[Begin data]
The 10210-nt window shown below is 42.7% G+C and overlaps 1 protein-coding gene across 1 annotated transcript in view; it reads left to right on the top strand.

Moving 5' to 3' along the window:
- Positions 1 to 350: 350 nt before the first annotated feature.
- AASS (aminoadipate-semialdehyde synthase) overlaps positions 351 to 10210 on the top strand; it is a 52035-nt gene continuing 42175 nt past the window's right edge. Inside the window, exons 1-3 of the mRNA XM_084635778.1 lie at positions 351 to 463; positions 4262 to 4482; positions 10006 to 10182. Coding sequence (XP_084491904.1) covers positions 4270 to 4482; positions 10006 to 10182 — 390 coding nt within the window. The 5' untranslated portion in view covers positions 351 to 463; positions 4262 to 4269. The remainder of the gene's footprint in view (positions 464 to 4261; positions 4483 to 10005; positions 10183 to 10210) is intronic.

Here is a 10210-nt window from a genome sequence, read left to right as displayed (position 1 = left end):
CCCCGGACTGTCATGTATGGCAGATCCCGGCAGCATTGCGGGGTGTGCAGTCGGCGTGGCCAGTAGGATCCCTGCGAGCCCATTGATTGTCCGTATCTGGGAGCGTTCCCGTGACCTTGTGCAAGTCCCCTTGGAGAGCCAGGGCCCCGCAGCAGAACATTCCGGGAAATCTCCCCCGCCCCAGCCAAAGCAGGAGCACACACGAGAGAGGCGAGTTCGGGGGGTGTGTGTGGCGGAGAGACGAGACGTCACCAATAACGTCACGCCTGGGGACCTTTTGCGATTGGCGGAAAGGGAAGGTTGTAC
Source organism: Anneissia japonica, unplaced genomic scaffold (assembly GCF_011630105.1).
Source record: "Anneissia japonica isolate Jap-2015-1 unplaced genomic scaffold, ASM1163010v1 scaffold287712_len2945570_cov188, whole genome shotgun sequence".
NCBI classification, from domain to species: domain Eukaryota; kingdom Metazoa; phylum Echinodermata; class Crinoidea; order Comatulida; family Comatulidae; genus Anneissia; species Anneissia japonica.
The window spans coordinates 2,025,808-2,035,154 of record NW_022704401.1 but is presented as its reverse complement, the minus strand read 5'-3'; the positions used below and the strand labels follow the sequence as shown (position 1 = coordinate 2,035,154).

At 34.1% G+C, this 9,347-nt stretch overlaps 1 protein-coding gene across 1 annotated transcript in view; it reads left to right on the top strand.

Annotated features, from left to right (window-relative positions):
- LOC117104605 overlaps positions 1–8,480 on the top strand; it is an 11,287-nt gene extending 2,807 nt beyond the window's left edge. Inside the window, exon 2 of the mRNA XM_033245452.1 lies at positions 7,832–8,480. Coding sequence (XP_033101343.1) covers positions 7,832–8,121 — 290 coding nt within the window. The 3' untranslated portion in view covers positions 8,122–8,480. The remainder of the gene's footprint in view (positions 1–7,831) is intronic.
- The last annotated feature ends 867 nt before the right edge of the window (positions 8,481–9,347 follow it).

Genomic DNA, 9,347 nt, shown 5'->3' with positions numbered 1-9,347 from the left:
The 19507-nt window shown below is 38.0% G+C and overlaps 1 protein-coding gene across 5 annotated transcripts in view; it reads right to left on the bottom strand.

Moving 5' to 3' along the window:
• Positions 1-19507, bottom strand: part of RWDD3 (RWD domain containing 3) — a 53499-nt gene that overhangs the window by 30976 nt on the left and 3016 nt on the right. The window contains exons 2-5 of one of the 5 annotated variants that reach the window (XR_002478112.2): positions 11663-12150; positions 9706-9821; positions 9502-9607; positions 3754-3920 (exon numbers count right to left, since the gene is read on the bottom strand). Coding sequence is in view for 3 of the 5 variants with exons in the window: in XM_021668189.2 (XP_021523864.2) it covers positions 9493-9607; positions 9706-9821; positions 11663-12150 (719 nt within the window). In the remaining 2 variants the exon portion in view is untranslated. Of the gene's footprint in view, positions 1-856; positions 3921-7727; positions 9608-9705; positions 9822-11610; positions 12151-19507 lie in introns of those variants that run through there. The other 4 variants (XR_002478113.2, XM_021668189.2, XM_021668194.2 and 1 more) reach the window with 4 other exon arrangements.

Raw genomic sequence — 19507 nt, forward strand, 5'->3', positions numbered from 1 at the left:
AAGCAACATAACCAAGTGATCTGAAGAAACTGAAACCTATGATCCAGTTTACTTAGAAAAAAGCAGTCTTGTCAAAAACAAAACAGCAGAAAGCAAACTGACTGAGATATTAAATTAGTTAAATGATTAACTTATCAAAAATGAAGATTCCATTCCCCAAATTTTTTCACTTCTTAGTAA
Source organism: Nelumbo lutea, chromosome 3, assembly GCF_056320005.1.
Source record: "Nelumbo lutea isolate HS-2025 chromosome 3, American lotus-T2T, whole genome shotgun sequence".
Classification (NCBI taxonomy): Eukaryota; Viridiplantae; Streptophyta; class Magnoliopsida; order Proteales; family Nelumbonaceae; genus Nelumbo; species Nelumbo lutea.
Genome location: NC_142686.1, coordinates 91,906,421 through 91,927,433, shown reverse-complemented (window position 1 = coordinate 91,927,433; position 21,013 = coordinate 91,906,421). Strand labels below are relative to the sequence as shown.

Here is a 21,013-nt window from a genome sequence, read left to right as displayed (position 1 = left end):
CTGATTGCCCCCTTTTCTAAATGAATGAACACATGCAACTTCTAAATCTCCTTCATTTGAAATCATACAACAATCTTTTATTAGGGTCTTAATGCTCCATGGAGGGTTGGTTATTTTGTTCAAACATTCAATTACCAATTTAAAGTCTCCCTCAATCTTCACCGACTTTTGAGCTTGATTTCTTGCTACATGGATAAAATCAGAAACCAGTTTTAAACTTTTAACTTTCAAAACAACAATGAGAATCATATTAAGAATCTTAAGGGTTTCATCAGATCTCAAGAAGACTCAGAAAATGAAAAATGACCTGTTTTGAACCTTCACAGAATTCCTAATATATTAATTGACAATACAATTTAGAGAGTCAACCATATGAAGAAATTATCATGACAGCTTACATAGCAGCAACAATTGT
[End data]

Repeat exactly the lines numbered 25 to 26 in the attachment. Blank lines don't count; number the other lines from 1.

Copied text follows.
Here is a 21,013-nt window from a genome sequence, read left to right as displayed (position 1 = left end):
CTGATTGCCCCCTTTTCTAAATGAATGAACACATGCAACTTCTAAATCTCCTTCATTTGAAATCATACAACAATCTTTTATTAGGGTCTTAATGCTCCATGGAGGGTTGGTTATTTTGTTCAAACATTCAATTACCAATTTAAAGTCTCCCTCAATCTTCACCGACTTTTGAGCTTGATTTCTTGCTACATGGATAAAATCAGAAACCAGTTTTAAACTTTTAACTTTCAAAACAACAATGAGAATCATATTAAGAATCTTAAGGGTTTCATCAGATCTCAAGAAGACTCAGAAAATGAAAAATGACCTGTTTTGAACCTTCACAGAATTCCTAATATATTAATTGACAATACAATTTAGAGAGTCAACCATATGAAGAAATTATCATGACAGCTTACATAGCAGCAACAATTGT